On Tuesday, Chairman Royce publicly urged the UN Security Council to impose sanctions on the leaders of both sides of the conflict that has ripped the world’s youngest country apart. The conflict has already killed 10,000 and displaced over a million men, women and children. If action is not taken, nearly 4 million people face alarming levels of food instability and 50,000 children are at risk of starving to death.
In a letter to U.S. Ambassador to the U.N. Samantha Power, Chairman Royce said the United Nations must quickly sanction the South Sudanese government and opposition forces “to send a clear message that the international community will not tolerate violations of the cessation of hostilities and the derailing of the May 9th Agreement.”
The Obama administration is in an excellent position to heed this call as it will soon take the Chairmanship of the UN Security Council in September. But, President Obama doesn’t need to wait for the UN. The U.S. imposed sanctions on two people on both sides of the conflict back in May. It could immediately expand these sanctions as it urges others to do so.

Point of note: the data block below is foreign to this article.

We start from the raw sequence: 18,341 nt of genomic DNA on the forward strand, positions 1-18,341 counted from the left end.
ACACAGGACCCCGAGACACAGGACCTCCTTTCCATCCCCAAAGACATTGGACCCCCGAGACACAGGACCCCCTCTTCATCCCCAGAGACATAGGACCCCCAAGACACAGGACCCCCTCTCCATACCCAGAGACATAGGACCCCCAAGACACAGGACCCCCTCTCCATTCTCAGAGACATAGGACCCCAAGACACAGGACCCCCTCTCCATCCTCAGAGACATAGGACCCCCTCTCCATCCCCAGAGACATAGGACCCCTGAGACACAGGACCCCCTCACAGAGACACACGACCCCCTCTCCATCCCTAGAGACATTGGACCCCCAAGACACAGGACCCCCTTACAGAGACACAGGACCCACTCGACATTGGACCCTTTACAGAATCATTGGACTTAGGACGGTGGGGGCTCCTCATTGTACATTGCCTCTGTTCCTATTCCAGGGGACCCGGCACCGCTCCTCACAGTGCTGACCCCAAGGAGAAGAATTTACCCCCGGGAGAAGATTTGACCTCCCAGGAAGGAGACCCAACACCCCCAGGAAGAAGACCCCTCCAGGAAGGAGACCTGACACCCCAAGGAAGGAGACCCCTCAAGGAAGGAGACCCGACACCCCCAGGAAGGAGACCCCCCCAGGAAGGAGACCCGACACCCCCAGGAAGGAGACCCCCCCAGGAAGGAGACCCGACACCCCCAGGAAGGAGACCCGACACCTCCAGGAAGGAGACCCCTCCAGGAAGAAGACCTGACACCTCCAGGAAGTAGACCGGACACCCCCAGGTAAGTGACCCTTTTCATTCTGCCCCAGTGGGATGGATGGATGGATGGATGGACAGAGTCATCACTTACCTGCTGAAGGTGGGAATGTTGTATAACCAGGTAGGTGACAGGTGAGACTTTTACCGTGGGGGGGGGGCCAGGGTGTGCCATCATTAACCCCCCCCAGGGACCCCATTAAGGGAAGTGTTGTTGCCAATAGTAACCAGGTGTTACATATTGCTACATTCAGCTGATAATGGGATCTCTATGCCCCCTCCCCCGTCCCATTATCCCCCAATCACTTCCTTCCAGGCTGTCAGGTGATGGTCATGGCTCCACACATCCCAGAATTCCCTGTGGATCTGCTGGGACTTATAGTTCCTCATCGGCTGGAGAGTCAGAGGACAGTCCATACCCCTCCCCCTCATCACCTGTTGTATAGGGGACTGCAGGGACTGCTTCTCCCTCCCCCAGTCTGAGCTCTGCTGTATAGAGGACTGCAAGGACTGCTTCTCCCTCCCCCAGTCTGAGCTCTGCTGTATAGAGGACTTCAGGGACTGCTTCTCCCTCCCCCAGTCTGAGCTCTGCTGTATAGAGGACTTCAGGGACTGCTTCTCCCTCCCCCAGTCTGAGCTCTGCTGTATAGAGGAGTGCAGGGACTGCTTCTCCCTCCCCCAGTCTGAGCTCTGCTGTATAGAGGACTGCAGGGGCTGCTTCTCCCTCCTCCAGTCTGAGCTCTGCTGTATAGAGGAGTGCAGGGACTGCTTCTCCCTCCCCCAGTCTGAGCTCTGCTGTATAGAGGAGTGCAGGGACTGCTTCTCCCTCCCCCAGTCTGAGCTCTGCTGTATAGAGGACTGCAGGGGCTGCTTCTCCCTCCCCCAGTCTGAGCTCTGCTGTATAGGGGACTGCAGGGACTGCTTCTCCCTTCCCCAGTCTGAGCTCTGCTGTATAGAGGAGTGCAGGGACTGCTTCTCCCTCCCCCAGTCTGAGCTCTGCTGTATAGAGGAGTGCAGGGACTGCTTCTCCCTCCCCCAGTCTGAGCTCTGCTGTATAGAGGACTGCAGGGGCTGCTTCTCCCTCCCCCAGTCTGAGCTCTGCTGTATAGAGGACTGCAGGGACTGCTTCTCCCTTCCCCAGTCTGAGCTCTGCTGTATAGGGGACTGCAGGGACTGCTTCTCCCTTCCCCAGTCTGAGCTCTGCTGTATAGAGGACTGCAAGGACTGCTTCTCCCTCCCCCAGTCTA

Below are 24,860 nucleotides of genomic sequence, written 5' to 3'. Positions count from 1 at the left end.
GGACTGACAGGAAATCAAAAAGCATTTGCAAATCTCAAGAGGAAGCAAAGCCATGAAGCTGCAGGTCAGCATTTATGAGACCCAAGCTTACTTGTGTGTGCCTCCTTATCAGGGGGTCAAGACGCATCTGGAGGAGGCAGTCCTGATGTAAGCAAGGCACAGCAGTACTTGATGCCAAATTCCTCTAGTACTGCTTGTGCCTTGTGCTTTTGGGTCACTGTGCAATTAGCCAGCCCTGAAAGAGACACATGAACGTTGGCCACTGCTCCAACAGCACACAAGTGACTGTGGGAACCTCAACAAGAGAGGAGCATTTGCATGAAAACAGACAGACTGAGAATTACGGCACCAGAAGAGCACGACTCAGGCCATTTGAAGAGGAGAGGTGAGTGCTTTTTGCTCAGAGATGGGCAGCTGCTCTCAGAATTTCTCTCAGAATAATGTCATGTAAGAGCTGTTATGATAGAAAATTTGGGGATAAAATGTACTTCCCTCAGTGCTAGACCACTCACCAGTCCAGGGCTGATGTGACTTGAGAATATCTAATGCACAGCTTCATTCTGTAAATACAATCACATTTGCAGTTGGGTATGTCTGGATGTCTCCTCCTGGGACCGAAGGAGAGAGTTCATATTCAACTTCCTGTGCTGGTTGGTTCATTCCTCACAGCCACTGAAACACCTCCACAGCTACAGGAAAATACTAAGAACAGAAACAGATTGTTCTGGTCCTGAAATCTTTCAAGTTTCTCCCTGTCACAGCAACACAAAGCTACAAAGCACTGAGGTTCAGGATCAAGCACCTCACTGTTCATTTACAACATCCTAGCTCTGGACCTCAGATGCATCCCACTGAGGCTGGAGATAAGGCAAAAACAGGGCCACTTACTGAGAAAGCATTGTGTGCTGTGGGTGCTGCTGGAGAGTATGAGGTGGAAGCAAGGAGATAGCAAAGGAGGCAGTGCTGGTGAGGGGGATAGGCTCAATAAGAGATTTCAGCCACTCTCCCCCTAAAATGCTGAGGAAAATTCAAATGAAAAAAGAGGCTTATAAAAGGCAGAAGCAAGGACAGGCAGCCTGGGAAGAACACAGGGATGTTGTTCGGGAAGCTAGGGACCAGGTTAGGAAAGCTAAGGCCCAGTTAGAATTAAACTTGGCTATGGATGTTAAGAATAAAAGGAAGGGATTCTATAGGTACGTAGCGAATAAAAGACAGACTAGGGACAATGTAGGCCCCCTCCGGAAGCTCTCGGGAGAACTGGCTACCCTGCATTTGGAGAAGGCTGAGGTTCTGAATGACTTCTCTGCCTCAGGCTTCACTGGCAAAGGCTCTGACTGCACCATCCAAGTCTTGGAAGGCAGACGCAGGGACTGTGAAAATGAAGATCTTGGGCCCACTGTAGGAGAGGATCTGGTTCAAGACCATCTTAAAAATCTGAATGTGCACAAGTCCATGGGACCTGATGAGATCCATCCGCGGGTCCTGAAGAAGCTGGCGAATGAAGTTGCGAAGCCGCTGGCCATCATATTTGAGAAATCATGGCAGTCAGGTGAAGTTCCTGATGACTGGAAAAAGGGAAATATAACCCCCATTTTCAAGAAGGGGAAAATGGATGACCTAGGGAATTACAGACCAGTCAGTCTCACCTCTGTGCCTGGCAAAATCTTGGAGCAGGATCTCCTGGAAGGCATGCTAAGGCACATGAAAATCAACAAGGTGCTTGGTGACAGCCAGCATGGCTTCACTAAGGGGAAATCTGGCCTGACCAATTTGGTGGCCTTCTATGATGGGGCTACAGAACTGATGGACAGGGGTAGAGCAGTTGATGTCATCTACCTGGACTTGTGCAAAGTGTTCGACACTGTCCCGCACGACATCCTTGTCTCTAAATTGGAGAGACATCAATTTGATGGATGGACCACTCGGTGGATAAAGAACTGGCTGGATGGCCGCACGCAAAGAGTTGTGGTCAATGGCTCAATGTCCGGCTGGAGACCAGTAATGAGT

The international community recognizes the gravity of the situation: Ethiopian Prime Minister Hailemariam Desalegn, head of the regional group, IGAD, which is leading mediation efforts recently said that there was unanimous agreement that the war in South Sudan “has to stop and stop very, very quickly”. He reiterated the threat of “punitive measures” but IGAD has yet to levy sanctions.
Alarmed by the situation, members of the United Nations Security Council were on the ground last week in South Sudan. But while they’ve threatened sanctions and punitive actions in the wake of missed deadlines and broken promises, nothing has been done. The failure to hold the warring parties accountable now risks the lives of millions.
It is past time for action.
Chairman Royce should immediately urge his colleagues in both the House and Senate to join him in the call for sanctions. It is time for the United States and the world to hold the leaders of South Sudan fully accountable.
Each day that passes without a political solution is a day closer to an all-out famine. Aid agencies say South Sudan could be headed for the worst famine since the mid-1980s, when malnutrition swept through East Africa, killing over a million people.
The millions of innocent victims in harm’s way in South Sudan cannot wait.